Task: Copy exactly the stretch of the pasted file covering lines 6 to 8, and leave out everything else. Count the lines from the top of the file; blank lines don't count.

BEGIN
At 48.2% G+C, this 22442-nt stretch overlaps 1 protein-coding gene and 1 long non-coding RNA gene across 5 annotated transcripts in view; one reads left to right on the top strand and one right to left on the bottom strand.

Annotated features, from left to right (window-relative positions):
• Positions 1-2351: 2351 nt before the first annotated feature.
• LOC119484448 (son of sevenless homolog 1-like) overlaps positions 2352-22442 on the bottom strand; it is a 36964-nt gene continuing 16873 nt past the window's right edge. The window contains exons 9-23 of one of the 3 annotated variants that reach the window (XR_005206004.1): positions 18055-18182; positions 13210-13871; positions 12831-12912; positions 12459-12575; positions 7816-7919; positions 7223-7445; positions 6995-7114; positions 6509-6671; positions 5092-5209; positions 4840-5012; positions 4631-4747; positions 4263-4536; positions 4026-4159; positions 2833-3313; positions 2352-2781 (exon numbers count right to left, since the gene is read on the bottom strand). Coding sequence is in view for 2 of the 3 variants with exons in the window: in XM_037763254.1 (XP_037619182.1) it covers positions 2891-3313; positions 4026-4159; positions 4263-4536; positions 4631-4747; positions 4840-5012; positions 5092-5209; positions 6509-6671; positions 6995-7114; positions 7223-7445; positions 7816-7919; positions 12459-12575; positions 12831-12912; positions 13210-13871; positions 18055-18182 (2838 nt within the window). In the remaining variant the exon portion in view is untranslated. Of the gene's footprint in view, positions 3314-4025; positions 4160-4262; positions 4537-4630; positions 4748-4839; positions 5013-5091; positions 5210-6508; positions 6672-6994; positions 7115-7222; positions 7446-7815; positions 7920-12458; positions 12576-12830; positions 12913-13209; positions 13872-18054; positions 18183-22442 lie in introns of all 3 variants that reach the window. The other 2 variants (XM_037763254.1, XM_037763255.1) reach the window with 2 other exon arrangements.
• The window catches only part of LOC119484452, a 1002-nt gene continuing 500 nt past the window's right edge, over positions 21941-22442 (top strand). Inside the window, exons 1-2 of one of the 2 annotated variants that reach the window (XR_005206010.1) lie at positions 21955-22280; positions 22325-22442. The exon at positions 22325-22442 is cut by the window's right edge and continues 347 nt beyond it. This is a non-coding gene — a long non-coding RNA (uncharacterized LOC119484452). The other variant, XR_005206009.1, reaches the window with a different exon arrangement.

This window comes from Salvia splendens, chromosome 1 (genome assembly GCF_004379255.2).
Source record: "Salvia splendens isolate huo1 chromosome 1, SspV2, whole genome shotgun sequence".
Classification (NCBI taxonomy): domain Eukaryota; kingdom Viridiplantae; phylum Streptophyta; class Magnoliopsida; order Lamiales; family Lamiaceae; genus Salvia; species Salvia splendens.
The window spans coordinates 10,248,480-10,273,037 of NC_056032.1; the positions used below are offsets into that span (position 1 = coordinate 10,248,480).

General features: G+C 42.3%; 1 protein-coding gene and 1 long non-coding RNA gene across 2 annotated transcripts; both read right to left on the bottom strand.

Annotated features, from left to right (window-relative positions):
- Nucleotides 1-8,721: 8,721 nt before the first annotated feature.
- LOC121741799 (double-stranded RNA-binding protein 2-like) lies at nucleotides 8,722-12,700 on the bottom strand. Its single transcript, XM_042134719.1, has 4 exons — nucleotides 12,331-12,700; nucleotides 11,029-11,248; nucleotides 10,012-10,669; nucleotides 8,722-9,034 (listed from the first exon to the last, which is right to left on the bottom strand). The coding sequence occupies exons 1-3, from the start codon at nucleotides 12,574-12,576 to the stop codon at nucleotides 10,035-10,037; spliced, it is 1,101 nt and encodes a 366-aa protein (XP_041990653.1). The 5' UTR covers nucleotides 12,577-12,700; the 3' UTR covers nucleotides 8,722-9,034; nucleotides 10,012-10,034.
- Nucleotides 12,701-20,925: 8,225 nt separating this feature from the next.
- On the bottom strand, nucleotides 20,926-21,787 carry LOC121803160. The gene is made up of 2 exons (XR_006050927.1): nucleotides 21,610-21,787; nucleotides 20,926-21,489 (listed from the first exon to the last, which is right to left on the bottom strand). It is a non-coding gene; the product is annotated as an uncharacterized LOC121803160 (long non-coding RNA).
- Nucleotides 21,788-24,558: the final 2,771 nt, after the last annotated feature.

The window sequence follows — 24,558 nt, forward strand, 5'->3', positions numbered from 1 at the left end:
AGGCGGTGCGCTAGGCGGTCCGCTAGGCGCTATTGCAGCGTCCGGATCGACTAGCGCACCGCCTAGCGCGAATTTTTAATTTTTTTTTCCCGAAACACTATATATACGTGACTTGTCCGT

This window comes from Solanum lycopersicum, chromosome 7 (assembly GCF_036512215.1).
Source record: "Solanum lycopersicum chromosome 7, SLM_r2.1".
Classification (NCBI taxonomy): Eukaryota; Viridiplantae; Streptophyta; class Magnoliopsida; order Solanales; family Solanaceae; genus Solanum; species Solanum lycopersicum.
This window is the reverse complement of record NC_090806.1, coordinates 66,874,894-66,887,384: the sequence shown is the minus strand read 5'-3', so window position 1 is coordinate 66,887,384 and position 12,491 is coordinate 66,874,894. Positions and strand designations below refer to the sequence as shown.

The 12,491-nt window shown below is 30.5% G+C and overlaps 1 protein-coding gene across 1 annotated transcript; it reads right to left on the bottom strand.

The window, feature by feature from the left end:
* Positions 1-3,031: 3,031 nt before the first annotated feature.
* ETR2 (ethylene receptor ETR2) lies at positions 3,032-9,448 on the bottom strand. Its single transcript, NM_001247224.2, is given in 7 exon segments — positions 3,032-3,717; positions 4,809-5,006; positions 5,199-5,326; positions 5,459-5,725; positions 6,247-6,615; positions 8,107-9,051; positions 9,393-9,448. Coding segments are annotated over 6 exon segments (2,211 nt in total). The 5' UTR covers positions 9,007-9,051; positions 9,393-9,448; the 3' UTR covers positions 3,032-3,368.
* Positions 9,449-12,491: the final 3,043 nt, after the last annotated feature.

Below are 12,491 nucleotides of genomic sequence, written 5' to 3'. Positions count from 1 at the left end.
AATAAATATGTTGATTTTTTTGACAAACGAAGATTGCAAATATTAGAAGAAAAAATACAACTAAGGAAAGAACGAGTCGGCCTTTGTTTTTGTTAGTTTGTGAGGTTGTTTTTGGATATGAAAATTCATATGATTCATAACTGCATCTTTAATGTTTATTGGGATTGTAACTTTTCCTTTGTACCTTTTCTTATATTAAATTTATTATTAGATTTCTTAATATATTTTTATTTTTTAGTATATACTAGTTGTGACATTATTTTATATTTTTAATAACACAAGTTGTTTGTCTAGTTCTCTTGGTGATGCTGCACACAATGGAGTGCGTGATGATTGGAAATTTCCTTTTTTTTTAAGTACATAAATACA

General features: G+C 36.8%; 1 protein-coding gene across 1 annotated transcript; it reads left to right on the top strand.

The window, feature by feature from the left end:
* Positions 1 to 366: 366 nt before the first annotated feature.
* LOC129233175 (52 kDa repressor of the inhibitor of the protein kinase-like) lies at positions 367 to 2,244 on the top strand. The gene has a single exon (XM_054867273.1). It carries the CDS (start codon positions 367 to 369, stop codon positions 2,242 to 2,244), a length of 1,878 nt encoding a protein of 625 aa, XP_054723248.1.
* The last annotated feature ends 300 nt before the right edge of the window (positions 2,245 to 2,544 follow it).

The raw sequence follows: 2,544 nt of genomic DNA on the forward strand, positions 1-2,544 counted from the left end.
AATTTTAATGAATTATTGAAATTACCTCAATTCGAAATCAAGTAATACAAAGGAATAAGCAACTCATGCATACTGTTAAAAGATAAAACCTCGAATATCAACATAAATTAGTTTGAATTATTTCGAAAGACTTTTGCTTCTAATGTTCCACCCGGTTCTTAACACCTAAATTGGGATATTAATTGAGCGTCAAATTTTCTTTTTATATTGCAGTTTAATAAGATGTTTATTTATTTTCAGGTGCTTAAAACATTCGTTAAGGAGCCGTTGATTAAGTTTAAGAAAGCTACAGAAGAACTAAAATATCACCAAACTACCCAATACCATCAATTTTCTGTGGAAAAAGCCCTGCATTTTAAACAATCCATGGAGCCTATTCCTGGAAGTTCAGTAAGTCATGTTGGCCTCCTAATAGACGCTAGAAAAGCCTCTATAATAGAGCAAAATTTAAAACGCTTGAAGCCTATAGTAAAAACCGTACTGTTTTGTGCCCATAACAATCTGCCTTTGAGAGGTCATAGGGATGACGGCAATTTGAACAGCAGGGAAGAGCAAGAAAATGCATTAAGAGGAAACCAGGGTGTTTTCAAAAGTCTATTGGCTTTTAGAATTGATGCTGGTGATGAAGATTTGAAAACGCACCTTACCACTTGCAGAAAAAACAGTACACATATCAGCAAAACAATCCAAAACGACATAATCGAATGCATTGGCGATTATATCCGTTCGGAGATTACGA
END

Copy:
This window comes from Salvia splendens, chromosome 1 (genome assembly GCF_004379255.2).
Source record: "Salvia splendens isolate huo1 chromosome 1, SspV2, whole genome shotgun sequence".
Classification (NCBI taxonomy): domain Eukaryota; kingdom Viridiplantae; phylum Streptophyta; class Magnoliopsida; order Lamiales; family Lamiaceae; genus Salvia; species Salvia splendens.